"Producers should get telecast rights of their serials after some years" : Sheel Kumar


The two fields are as diverse as chalk and cheese. But Sheel Kumar, director of Shreya Corp is as determined to make a mark in television software as he has in the world of pharmaceuticals.

Since its foray in software creation in 2000, Shreya Corp has produced a few episodes of Aap Jo Bolein Haan To Haan…. and Rishtey on Zee. Now, with two serials coming on air simultaneously on DD Metro - a sitcom Musibat Bolke Aayee and a family drama Swayam…Ek Ehsaas, Shreya Creations has taken a major step towards consolidating its software business. On the anvil are more serials and telefilms that are being negotiated with different channels.

Indiantelevision.com correspondent Amar spoke to Sheel Kumar to find out more about the company's business plans.

How did you start off as producer?

I completed my medical degree from Ukraine in 1998 and joined the Shreya group of industries, which happened to be a major player in the pharmaceutical sector. In February 2000, we expanded into the entertainment sector and by December the same year, I was made director of this division. We always had a vision to be a major player in the entertainment business, because we felt that it was one of the most happening sectors. We started off with some episodes of Aap Jo Bolein Haan To Haan…, co-producing with Fish Eye Networks and a couple of episodes of Rishtey. Now we are out with our own soaps.

As producer, which subjects appeal more to you?

Basically, I'm excited by subjects that are different from normal run-of-the-mill stuff. I don't restrict myself to specific genres, but would like to venture into as many disparate genres as possible.

What makes you go for DD at a time when some of DD's oldest patrons are deserting it?

If you look at the TRPs that Channel 9 enjoyed while it lasted, there can be no doubt about the fact that DD still commands the highest viewership. Yes, making profits on DD is not easy, what with a telecast fee of Rs. 150,000. But that does not deter us much. One, because profit is not the guiding factor for us right now. Right now, we just want to make our presence felt as a software producer and add it to our business profile. Two, we have an inhouse marketing team which is doing a pretty decent job. I am fairly confident that in the next few months, we will start making money out of these two serials.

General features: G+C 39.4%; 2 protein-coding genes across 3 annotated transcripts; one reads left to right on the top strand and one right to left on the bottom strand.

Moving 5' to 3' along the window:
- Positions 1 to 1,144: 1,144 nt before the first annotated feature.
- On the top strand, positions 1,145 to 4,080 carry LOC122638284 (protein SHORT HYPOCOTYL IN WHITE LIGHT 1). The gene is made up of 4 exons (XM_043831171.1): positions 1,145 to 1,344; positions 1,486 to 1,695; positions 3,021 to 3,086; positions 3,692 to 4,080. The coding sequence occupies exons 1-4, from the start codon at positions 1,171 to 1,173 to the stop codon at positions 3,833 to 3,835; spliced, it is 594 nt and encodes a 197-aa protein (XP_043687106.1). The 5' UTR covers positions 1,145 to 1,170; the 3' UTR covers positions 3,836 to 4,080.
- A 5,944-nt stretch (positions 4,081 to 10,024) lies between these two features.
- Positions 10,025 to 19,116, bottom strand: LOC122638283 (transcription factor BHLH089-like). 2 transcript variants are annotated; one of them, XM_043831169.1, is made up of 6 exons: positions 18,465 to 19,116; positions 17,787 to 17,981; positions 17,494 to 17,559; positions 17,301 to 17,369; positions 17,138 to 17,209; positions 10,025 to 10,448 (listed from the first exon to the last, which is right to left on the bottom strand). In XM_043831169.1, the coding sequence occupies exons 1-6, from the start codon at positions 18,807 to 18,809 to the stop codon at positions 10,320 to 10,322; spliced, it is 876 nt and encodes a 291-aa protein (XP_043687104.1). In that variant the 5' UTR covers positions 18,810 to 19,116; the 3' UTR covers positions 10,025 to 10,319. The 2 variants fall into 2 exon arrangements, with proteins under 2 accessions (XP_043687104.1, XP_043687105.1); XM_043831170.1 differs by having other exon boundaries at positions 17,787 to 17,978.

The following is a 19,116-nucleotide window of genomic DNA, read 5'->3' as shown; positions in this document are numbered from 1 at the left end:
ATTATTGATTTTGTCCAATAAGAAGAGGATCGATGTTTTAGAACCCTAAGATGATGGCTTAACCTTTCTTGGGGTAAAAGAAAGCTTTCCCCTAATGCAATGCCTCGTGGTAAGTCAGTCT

"Look at the TRPs Channel 9 enjoyed...there can be no doubt that DD still commands the highest viewership"


What is your production set-up like?

We have a team of 15 people that includes two executive producers, an in-house writer and people in marketing and post-production. We have our own post-production facilities even at this early stage.

As producer, which areas are you personally involved with?

I am involved with each and every aspect of the shooting of these serials. Right from the stage of concept development to the writing of individual episodes to personally supervising the shooting, I like to be involved in every possible way. I take a special interest in casting the right characters.

Do you have any prior training in the medium?